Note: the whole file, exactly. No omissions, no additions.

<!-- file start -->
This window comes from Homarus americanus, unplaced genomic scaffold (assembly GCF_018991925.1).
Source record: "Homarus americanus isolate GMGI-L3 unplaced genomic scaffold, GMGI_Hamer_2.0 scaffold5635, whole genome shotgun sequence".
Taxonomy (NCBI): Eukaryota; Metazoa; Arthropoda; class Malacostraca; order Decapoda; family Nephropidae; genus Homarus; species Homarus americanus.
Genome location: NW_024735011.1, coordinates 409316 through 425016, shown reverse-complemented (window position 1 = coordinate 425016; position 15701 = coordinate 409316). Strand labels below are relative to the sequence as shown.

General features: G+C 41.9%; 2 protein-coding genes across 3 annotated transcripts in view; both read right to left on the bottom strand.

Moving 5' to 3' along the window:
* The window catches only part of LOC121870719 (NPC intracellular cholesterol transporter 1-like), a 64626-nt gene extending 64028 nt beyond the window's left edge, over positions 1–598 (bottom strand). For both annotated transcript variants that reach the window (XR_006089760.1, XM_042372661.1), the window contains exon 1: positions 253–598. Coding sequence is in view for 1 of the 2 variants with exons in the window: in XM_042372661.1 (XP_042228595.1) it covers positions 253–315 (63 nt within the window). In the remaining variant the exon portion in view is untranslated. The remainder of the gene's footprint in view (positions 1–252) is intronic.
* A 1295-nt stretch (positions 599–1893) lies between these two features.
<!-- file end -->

This window comes from Homarus americanus, unplaced genomic scaffold (assembly GCF_018991925.1).
Source record: "Homarus americanus isolate GMGI-L3 unplaced genomic scaffold, GMGI_Hamer_2.0 scaffold5635, whole genome shotgun sequence".
Taxonomy (NCBI): Eukaryota; Metazoa; Arthropoda; class Malacostraca; order Decapoda; family Nephropidae; genus Homarus; species Homarus americanus.
Genome location: NW_024735011.1, coordinates 409316 through 425016, shown reverse-complemented (window position 1 = coordinate 425016; position 15701 = coordinate 409316). Strand labels below are relative to the sequence as shown.

General features: G+C 41.9%; 2 protein-coding genes across 3 annotated transcripts in view; both read right to left on the bottom strand.

Moving 5' to 3' along the window:
* The window catches only part of LOC121870719 (NPC intracellular cholesterol transporter 1-like), a 64626-nt gene extending 64028 nt beyond the window's left edge, over positions 1–598 (bottom strand). For both annotated transcript variants that reach the window (XR_006089760.1, XM_042372661.1), the window contains exon 1: positions 253–598. Coding sequence is in view for 1 of the 2 variants with exons in the window: in XM_042372661.1 (XP_042228595.1) it covers positions 253–315 (63 nt within the window). In the remaining variant the exon portion in view is untranslated. The remainder of the gene's footprint in view (positions 1–252) is intronic.
* A 1295-nt stretch (positions 599–1893) lies between these two features.